is a luxurious road trip that travels on smooth roads once precarious and quite perilous. His septet, an experienced large/small ensemble, glides almost effortlessly through the opulence of this music.
The ease in which these musicians maneuver through the nine Monk compositions, plus Duke Ellington
's "It Don't Mean A Thing (If It Ain't Got That Swing)," is a testament to their talents, but more so to Owens' deft arrangements. Owens pronounces Monk's music approachable, congenial and quite user-friendly.
The often thorny "Epistrophy," a left-handed compliment of a song, is played as a "jang-jang" bluesy railroad swinger, with almost a country and western tilt. Howard Johnson
. Like Owens, Barron infuses his Monk, not as the crazy sorcerer, but as a bluesy melody maker. "Brilliant Corners" is slowed to a stop/start wriggle, its quirk swapped for the blues, almost to announce a new and listener-friendly translation. The same goes for the difficult "Let's Cool One," that is choreographed in a more introspect way, changing the tempo from 4/4 to 3/4 time.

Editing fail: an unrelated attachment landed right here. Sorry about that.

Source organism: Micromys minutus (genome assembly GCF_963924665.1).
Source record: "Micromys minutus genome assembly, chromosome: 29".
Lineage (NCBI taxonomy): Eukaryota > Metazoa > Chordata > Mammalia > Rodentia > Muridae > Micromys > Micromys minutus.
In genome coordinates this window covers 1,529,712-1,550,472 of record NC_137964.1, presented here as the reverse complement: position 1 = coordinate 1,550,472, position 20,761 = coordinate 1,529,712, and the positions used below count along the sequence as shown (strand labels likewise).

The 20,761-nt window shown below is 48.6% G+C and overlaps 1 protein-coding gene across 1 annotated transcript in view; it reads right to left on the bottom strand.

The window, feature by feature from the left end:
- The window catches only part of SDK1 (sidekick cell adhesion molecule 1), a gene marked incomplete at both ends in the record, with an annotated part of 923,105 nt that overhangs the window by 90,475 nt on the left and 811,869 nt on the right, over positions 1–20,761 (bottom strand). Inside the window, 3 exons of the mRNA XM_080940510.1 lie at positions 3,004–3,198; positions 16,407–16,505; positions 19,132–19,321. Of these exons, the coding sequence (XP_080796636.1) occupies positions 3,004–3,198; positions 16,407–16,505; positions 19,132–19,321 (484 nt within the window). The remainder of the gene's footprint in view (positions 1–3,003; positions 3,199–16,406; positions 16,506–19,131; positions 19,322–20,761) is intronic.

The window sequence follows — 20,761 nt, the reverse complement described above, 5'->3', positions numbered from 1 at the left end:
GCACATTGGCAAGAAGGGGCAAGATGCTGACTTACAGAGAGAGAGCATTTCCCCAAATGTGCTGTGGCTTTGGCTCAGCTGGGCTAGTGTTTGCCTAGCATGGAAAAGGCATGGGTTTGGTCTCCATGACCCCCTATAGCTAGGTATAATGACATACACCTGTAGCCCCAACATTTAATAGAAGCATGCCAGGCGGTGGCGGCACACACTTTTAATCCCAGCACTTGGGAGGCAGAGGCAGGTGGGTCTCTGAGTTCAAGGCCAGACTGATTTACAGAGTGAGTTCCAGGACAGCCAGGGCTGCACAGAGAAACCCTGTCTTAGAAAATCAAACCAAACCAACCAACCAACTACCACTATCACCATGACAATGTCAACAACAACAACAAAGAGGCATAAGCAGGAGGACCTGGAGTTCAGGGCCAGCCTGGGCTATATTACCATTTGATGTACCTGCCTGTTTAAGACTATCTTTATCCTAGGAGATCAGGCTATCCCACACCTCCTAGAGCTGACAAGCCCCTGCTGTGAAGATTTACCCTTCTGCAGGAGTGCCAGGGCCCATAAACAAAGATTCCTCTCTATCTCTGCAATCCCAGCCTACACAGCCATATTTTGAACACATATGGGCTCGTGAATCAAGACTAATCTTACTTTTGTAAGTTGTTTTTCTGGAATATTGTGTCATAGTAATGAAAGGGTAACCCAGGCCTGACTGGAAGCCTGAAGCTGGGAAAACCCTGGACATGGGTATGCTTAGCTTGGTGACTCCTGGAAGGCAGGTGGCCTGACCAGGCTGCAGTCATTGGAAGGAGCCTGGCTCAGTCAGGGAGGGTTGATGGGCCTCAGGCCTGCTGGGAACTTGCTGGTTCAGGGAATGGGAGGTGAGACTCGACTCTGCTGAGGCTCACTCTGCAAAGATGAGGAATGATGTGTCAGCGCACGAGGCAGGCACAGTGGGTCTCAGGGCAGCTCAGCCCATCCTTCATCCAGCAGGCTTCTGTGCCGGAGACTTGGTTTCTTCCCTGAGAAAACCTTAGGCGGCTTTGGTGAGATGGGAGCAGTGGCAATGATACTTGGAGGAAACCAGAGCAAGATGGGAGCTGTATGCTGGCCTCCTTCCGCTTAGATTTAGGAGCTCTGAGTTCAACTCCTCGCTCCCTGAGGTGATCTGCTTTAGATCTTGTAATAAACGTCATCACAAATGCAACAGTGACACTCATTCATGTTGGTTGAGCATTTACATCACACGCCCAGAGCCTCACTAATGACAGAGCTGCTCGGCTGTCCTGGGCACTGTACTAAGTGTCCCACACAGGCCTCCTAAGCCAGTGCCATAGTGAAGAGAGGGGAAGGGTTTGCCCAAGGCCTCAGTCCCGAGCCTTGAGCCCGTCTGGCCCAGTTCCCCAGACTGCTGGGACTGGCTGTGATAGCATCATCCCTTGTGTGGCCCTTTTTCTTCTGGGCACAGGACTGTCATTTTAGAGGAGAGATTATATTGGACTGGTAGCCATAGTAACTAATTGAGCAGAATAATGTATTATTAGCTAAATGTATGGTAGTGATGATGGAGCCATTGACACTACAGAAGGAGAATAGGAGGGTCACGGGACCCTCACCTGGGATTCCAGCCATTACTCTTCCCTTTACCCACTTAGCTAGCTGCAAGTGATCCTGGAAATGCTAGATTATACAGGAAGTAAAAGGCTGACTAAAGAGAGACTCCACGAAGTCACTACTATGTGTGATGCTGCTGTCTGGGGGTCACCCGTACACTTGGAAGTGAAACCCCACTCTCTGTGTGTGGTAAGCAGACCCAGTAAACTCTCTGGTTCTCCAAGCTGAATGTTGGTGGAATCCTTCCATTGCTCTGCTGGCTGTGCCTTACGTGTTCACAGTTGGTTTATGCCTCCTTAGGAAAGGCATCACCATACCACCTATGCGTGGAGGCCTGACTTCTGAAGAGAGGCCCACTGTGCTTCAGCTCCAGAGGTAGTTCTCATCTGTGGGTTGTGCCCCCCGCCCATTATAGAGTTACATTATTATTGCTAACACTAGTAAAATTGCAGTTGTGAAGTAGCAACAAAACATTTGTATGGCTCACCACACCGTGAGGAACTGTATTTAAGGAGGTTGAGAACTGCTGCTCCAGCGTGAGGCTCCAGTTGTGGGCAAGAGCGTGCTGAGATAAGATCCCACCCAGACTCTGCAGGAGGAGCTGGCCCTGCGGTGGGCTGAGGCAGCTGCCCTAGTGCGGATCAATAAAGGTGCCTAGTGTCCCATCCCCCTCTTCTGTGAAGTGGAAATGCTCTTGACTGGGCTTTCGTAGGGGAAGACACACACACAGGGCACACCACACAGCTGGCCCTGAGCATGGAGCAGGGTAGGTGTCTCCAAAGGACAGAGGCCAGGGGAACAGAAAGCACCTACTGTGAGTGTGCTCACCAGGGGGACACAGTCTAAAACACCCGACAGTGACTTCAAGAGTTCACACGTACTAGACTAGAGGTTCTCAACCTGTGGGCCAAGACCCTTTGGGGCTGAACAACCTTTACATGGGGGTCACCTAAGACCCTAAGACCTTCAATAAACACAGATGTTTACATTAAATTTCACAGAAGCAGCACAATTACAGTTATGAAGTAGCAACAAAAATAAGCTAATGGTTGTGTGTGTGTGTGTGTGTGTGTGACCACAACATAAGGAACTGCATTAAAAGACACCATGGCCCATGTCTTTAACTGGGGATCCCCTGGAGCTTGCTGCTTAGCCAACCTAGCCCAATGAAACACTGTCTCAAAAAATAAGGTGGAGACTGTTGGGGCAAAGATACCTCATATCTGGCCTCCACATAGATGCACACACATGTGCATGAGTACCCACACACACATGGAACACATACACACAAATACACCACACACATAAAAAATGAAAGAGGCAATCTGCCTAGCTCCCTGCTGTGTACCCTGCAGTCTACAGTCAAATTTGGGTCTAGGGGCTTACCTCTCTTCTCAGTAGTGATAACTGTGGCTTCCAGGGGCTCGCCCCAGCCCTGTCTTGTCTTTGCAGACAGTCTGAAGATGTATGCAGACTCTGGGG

Owens' tribute to Monk is a craftsman's project, making beautiful what was once foreign and undomesticated. Monk purists may scoff, but fans of gorgeous music will exalt.
Track Listing: Bright Mississippi; Well You Needn't; Blue Monk; Stuffy Turkey;
Pannonica; Let's Cool One; It Don't Mean A Thing (If It Ain't Got That
Swing); Brilliant Corners; Reflections; Epistrophy.
Personnel: Jimmy Owens: trumpet, flugelhorn; Wycliffe Gordon: trombone; Marcus
Strickland: tenor saxophone; Howard Johnson: tuba, baritone saxophone; Kenny Barron: piano: Kenny Davis: bass; Winard Harper: drums.